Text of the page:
the purposes of this subtitle $2,700,000 for each of fiscal 
     years 2020 through 2024.''.
       (e) Report on Support for State and Local Vulnerability 
     Assessments and Strategic Research Planning.--Not later than 
     180 days after the date of the enactment of this Act, the 
     Administrator of the National Oceanic and Atmospheric 
     Administration shall submit to Congress a report on the 
     efforts of the National Oceanic and Atmospheric 
     Administration to support State, local, and tribal community 
     vulnerability assessments, strategic research and planning, 
     and monitoring needs, pursuant to section 12406(c) of the 
     Federal Ocean Acidification Research And Monitoring Act of 
     2009 (as added by subsection (a) of this section).

  The SPEAKER pro tempore. Pursuant to the rule, the gentlewoman from 
Texas (Ms. Johnson) and the gentleman from Oklahoma (Mr. Lucas) each 
will control 20 minutes.
  The Chair recognizes the gentlewoman from Texas.


                             General Leave

  Ms. JOHNSON of Texas. Mr. Speaker, I ask unanimous consent that all 
Members may have 5 legislative days to revise and extend their remarks 
and to include extraneous materials on H.R. 1716, the bill under 
consideration.
  The SPEAKER pro tempore. Is there objection to the request of the 
gentlewoman from Texas?
  There was no objection.

                              {time}  0930

  Ms. JOHNSON of Texas. Mr. Speaker, I yield myself such time as I may 
consume.
  Mr. Speaker, I rise in support of H.R. 1716, the Coastal Communities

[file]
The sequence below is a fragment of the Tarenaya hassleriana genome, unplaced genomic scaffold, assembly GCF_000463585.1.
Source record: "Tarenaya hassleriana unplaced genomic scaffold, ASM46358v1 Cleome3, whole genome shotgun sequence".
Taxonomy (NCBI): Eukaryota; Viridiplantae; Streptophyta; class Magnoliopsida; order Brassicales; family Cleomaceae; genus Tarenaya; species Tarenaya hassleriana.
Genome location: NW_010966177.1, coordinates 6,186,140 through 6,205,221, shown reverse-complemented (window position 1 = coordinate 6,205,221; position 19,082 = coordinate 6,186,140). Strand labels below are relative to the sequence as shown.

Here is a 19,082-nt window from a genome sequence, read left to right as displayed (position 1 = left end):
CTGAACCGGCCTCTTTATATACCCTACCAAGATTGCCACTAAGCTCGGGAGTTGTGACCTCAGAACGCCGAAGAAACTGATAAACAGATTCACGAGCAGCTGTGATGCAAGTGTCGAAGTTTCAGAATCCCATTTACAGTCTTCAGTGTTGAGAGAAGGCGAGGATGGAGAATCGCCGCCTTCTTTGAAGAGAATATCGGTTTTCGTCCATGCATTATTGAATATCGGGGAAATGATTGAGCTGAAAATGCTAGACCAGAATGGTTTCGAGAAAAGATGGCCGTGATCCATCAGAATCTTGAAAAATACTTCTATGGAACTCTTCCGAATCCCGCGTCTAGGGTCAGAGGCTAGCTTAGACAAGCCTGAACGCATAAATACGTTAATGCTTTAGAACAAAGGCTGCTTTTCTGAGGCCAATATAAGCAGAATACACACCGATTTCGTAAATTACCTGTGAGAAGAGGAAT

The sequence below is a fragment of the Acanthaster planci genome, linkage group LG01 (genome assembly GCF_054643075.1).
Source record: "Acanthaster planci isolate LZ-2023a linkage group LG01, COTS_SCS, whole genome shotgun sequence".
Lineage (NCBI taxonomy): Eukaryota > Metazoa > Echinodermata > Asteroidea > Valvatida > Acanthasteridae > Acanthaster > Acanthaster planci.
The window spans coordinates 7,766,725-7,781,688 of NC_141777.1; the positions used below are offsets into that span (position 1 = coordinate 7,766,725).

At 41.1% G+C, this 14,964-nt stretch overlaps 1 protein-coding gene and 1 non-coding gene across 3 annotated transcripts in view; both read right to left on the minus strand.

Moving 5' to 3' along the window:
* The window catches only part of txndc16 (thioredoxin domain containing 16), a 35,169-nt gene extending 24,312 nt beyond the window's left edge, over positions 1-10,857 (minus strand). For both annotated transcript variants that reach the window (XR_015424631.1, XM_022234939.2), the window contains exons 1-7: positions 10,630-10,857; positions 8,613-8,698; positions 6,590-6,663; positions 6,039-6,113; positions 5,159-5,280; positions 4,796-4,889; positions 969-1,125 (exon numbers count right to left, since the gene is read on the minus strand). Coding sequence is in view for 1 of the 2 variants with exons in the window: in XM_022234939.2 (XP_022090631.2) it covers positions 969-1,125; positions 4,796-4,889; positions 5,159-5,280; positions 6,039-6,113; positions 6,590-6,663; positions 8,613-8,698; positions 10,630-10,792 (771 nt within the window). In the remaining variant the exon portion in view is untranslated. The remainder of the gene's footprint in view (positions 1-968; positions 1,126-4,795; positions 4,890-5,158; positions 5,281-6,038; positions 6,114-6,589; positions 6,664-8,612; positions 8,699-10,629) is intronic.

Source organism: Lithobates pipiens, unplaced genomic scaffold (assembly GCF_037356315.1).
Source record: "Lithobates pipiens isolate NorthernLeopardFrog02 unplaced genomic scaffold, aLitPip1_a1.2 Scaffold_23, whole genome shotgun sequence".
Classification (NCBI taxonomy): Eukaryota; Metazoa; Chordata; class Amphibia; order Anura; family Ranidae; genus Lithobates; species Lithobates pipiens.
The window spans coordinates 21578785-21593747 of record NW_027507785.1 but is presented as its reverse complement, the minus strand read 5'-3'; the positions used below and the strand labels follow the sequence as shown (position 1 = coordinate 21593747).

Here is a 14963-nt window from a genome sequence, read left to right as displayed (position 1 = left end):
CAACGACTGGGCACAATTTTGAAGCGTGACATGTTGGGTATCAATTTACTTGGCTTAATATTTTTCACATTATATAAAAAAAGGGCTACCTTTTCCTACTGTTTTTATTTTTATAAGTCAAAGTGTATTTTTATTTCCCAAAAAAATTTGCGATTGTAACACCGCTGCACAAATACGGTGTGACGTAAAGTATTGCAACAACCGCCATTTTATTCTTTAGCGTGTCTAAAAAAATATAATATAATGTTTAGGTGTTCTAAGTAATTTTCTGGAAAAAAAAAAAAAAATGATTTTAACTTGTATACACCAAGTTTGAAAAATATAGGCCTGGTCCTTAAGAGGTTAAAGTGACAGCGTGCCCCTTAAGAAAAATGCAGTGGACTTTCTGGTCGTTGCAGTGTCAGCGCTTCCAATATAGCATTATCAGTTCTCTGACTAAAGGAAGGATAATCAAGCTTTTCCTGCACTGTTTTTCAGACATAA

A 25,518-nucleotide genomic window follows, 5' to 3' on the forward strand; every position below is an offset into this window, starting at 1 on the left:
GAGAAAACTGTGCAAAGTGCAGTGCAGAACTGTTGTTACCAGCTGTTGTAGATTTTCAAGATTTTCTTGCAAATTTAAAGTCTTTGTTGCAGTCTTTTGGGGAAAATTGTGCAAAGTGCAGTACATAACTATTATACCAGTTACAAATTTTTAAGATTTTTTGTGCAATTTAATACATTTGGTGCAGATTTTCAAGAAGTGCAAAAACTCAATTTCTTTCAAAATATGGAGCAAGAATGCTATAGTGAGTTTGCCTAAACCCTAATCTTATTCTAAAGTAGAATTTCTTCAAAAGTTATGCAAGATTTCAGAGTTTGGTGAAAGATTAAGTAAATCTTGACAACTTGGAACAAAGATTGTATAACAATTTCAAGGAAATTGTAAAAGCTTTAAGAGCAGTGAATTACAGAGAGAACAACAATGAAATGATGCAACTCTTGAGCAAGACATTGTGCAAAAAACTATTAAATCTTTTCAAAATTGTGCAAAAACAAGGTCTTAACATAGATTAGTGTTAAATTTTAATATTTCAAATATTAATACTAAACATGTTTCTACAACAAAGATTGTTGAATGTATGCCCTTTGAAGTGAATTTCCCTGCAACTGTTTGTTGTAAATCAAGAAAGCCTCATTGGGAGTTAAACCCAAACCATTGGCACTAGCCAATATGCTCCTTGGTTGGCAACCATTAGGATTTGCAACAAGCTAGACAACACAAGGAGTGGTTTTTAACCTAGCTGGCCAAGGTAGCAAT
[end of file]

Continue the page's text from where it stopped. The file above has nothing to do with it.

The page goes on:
Ocean Acidification Act of 2019, which is sponsored by the gentlewoman 
from Maine (Ms. Pingree).
  The bill directs the National Oceanic and Atmospheric Administration, 
or NOAA, to conduct vulnerability assessments to study socioeconomic 
impacts of ocean acidification on coastal communities across the 
country.
  As more coastal regions across the U.S. are negatively impacted by 
ocean acidification, it is critical that we work to understand these 
impacts and to develop mitigation and adaptation strategies. These 
strategies can help these communities adequately prepare and respond to 
a more acidic coastal environment.
  In order to be successful, these assessments must involve all coastal 
communities in the U.S., which this bill does by including indigenous 
groups and Tribal governments.
  The bill also includes language that ensures that all U.S. 
territories, which are highly reliant on coastal and marine resources, 
can also take advantage of NOAA's coastal vulnerability assessments. 
This will allow these island communities to protect their vibrant 
coastal economies in the face of an acidifying ocean.
  The vulnerability assessments in this bill also include the economic 
impacts on commercial fisheries and outdoor recreation. These 
industries are significant contributors to many coastal economies, and 
it is important that they are part of the discussion when developing 
strategies to deal with ocean acidification.
  I am glad that this bill passed out of the Committee on Science, 
Space, and Technology in a bipartisan fashion, and I urge my colleagues 
on both sides of the aisle to support this legislation to better 
prepare our coastal communities and economies against the growing 
threat of ocean acidification.
  Mr. Speaker, I reserve the balance of my time.
  Mr. LUCAS. Mr. Speaker, I yield myself such time as I may consume.
  Mr. Speaker, I rise in support of H.R. 1716, the Coastal Communities 
Ocean Acidification Act of 2019.
  This bill simply directs the Secretary of Commerce to conduct a 
vulnerability assessment of the impacts of ocean acidification on